Many people confuse an investment a purchase. Yes, an investment is a purchase, but it is a purchase made with the expectation that the purchase will make profit for you. Investing in automation, such as that offered by 2nd Sight products, can be as safe an investment as you can get. With proven low ROIs, our products help reduce the labor to the point where they pay for themselves in a couple of years. After the first few years, the machine saves you money use after use.

The current reality is not only that inflation and rising costs have made doing business much more expensive, finding people to work has also become difficult. Investing in automation eliminates tedious data entry positions, which in turn cuts down on the number of people your company needs to employ.

 

Droughts and Heat
After a scorching month of August, it is finally looking like temperatures are settling down towards the end of next week. These historically high temperatures have caused severe nationwide droughts, hitting some regions like California, Nevada, Arizona, and Oregon especially hard. For example, Lake Mead Reservoir in Nevada is only 27% full, which is the lowest that has been recording since 1937. Currently 57.79% of the entire Pacific Northwest region is in drought. These droughts have been a driving force behind increasing farming related costs and loss of crop in these regions. Thankfully, many berry farmers in the Pacific Northwest and South still found success in their harvests despite the tough circumstances during this particularly dry summer.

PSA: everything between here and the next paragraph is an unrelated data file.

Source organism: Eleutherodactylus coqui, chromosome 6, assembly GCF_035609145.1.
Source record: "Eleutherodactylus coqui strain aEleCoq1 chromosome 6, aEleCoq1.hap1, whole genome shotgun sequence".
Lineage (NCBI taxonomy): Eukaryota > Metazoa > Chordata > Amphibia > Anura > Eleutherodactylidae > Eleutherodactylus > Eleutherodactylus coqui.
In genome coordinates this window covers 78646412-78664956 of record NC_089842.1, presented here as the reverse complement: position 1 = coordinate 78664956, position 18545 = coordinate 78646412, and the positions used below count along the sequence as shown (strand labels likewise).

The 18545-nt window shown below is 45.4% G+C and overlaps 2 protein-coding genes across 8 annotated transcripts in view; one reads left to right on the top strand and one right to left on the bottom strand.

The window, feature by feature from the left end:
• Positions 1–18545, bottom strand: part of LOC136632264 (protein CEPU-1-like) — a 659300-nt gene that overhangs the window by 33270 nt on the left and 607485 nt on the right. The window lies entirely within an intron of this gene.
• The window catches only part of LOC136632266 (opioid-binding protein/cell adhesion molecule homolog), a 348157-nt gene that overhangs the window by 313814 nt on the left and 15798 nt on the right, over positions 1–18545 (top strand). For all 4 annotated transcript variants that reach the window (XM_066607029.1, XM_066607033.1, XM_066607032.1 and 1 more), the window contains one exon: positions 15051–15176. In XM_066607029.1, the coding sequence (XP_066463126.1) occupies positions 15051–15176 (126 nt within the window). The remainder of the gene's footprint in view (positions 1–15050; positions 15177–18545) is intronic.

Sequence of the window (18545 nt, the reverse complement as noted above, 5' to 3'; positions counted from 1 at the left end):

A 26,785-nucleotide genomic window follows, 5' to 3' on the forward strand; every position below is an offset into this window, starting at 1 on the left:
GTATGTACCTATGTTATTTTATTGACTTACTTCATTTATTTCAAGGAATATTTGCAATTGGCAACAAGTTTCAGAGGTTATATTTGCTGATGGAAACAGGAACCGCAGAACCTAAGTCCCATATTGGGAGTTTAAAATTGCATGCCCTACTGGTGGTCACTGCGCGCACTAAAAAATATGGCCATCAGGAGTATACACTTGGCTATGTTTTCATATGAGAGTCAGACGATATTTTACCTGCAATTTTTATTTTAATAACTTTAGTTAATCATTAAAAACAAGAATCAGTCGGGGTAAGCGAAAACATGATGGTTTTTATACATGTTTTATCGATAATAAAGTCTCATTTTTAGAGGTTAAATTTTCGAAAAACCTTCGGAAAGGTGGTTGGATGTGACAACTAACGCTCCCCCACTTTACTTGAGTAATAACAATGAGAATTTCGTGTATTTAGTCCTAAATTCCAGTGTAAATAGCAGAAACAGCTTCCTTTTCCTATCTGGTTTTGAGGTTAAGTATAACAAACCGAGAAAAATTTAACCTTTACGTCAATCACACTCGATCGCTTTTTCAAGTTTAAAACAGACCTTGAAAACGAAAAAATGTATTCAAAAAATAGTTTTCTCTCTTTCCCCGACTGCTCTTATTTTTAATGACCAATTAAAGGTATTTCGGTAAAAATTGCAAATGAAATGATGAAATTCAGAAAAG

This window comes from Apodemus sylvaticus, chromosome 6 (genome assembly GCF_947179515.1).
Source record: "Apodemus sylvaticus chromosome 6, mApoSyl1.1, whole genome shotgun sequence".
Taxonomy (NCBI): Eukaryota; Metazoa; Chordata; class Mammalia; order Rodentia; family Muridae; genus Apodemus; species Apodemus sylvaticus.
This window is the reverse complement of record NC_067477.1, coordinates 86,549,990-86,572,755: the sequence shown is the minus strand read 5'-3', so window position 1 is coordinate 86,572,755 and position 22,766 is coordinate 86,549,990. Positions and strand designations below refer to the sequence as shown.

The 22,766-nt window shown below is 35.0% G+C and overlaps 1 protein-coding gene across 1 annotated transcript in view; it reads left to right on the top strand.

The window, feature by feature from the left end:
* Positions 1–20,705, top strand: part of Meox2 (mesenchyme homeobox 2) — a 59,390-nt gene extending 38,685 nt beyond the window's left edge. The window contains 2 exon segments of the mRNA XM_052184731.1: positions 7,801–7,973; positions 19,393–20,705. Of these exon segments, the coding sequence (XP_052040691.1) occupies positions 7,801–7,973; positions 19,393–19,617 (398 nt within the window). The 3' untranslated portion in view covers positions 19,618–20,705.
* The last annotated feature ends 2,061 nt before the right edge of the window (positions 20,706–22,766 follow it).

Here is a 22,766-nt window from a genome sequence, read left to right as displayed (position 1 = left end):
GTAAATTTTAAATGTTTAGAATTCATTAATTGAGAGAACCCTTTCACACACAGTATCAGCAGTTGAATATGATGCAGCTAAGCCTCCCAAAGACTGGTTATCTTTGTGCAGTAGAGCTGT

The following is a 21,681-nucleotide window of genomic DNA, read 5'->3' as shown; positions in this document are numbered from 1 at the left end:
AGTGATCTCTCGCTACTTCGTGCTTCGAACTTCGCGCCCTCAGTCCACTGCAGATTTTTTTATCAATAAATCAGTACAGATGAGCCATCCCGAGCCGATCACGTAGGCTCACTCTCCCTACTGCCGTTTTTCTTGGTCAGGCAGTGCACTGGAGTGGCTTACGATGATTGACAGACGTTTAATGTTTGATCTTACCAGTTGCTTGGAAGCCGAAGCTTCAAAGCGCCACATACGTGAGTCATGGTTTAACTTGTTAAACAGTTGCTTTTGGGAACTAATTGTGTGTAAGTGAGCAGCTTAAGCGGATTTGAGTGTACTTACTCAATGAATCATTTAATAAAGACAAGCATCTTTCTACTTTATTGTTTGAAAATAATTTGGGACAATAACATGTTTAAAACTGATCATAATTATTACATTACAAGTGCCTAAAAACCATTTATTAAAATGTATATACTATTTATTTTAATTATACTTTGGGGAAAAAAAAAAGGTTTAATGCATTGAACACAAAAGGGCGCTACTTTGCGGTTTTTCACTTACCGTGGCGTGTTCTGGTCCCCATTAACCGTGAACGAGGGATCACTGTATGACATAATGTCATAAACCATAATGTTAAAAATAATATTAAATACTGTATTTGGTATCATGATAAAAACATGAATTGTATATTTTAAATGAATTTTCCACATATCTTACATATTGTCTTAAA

Nurseries are Picking Up
As fall approaches, our nursery customers are beginning their yearly processes. 2nd Sight’s InstaCaliper tree measuring, counting and grading system helps nursery owners lower their average time for calipering a tree to only 3 seconds. 2nd Sight’s technology uses two break beam sensors to electronically measure the diameter of nursery trees by just passing our caliper head by a tree trunk.

Helping our customers speed up manual work such has hand calipering trees is imbedded in our company’s DNA. Please do not hesitate to reach out to a 2nd Sight representative regarding increasing field work speed and efficiency and regarding organizing your tree inventory record keeping processes.